This week at CBPP, we focused on the federal budget and taxes, family income support, state budgets and taxes, food assistance, health, poverty and inequality, and the economy.
The President’s executive order to address food hardship is a strong response to families’ immediate hardship during the COVID crisis and takes an important step, consistent with congressional direction from the 2018 Farm Bill, to re-evaluate the adequacy of SNAP benefits in helping low-income Americans afford an adequate diet.
President Biden’s emergency relief plan includes $1 billion to help states deliver much-needed aid to families with the lowest incomes through state Temporary Assistance for Needy Families (TANF) programs — which would mark an important step in the federal response to today’s extraordinary hardship across America.
The sizeable revenue shortfalls and added costs that states, localities, tribal nations, and territories face due to COVID-19 call for added federal aid that’s temporary but significant.
Biden-Harris Child Tax Credit Expansion Would Lift 10 Million Children Above or Closer to Poverty Line
President Biden’s $1.9 trillion emergency relief plan includes a Child Tax Credit expansion that would lift 9.9 million children above or closer to the poverty line, including 2.3 million Black children, 4.1 million Latino children, and 441,000 Asian American children. It also would lift 1.1 million children out of “deep poverty,” raising their family incomes above 50 percent of the poverty line.
The emergency relief plan that President-elect Biden announced yesterday would expand the Earned Income Tax Credit (EITC) for over 17 million adults not raising children at home who work hard at important, but low-paid, jobs. The EITC is a highly successful wage subsidy that’s earned bipartisan support over the years, but the current credit largely excludes adults who aren’t raising children in their homes, and it completely excludes young childless adults trying to gain a toehold in the labor market. The President-elect’s plan recognizes that now’s the time to fix this glaring flaw.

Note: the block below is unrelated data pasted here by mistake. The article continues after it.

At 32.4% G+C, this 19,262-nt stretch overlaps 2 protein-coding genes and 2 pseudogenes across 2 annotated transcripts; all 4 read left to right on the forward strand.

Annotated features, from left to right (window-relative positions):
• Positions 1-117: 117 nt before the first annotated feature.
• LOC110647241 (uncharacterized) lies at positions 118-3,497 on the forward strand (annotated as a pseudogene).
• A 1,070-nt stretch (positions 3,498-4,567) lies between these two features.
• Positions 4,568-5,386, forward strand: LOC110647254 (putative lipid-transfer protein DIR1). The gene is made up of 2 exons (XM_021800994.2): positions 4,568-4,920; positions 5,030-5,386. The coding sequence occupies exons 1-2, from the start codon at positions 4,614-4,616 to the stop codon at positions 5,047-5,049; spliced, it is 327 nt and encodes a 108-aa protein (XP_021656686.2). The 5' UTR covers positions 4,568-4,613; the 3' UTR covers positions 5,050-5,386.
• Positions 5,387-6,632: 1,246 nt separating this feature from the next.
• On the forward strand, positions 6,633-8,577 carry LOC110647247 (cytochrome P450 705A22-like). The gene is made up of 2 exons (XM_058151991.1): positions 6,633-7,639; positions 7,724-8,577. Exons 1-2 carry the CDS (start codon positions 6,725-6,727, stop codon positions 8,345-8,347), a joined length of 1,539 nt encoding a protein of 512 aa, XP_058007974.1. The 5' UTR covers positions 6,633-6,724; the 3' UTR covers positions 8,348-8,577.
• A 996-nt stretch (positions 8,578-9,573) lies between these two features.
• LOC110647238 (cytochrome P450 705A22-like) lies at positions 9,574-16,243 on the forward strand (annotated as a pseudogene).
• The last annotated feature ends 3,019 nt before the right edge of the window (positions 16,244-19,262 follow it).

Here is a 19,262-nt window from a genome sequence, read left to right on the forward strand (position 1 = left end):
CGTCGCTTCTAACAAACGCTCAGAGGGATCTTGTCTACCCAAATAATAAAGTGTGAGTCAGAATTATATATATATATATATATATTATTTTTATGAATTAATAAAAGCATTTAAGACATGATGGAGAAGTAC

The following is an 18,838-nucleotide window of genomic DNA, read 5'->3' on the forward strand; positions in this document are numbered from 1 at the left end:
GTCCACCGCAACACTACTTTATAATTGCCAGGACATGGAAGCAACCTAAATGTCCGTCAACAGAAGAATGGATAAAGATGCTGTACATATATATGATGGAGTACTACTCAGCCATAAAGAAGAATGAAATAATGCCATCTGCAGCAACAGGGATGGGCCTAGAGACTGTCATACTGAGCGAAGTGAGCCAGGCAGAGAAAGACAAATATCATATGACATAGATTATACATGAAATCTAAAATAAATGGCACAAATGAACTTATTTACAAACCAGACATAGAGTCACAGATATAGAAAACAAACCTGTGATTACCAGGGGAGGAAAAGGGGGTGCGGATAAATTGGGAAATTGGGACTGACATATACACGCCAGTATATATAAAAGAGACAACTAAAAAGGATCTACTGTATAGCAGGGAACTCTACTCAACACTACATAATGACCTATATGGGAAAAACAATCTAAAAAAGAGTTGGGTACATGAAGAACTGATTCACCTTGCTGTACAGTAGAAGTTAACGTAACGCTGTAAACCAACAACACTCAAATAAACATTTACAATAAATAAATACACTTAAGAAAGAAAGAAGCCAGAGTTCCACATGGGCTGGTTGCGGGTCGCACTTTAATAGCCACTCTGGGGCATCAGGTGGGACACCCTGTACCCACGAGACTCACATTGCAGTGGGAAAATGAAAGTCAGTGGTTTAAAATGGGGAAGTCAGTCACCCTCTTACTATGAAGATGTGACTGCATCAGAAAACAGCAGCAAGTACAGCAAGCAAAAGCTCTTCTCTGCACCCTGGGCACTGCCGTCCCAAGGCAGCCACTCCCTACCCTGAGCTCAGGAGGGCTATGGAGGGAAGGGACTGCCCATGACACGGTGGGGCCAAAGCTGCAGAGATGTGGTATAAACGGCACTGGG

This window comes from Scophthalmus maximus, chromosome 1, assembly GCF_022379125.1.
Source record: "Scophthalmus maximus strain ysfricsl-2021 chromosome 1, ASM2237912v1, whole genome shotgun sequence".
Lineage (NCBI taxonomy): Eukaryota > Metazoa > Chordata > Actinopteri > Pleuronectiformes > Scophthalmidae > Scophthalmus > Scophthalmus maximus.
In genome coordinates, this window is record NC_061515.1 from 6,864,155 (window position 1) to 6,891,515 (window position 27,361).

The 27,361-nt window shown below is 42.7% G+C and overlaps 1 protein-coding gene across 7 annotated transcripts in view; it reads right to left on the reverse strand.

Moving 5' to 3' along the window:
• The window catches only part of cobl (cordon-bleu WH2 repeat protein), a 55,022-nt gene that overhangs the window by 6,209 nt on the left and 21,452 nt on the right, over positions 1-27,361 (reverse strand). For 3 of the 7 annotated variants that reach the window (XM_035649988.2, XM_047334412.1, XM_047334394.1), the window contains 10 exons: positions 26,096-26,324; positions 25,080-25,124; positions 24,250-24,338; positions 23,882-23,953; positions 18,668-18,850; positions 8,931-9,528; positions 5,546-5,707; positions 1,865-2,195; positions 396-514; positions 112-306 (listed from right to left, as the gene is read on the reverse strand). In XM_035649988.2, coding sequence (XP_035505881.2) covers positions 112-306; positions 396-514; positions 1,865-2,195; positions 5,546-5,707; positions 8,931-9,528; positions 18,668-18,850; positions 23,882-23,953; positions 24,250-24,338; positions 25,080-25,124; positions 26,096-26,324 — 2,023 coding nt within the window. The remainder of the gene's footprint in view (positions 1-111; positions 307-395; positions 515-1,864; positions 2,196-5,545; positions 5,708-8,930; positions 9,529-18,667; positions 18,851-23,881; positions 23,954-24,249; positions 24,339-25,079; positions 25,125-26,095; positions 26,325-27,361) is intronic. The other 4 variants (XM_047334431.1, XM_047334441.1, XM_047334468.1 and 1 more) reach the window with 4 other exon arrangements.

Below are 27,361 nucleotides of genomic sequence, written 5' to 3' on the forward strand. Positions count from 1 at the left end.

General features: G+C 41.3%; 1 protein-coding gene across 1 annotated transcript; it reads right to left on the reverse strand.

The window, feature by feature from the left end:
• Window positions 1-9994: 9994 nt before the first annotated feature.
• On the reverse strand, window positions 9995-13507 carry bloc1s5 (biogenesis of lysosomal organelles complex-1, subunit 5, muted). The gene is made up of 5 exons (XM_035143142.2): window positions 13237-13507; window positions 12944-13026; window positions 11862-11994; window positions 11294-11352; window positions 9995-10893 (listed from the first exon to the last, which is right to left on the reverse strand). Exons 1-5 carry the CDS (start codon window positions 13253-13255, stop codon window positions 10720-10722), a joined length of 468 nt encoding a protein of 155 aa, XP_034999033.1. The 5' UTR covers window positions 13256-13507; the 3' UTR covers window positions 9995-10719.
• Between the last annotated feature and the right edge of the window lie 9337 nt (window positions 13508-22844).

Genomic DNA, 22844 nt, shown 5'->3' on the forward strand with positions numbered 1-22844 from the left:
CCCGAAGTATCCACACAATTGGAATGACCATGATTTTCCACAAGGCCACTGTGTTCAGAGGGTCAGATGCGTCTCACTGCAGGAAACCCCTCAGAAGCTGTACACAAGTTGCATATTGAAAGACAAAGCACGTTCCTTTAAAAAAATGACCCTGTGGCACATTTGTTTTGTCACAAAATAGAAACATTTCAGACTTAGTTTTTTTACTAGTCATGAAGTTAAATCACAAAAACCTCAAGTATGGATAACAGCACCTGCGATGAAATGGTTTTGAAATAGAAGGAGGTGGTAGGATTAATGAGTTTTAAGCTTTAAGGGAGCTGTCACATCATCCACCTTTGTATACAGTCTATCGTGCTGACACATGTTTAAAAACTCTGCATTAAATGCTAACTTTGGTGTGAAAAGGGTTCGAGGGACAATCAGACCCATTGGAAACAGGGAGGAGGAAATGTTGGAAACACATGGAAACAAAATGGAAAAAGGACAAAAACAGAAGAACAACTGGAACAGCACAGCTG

This week at CBPP, we focused on the economy, the federal budget and taxes, state budgets and taxes, health, family income support, food assistance, Social Security, and poverty and inequality.
Concerns about growing federal debt should not dissuade policymakers from enacting additional measures to respond to COVID-19 and the economic crisis it spurred, such as those President-elect Biden proposed yesterday. Although the debt is expected to reach new highs even without those measures, federal interest payments — which are the inescapable cost of debt — are low and projected to remain so for many years due to historically low interest rates.
President Trump sought to repeal the Affordable Care Act and, short of achieving full repeal, his Administration took many steps to undermine coverage and limit access to care — as we outline in a new brief (summarizing our comprehensive Sabotage Watch tracker). The Biden Administration will need to reverse these policies to achieve its goals of expanding health coverage and improving health equity.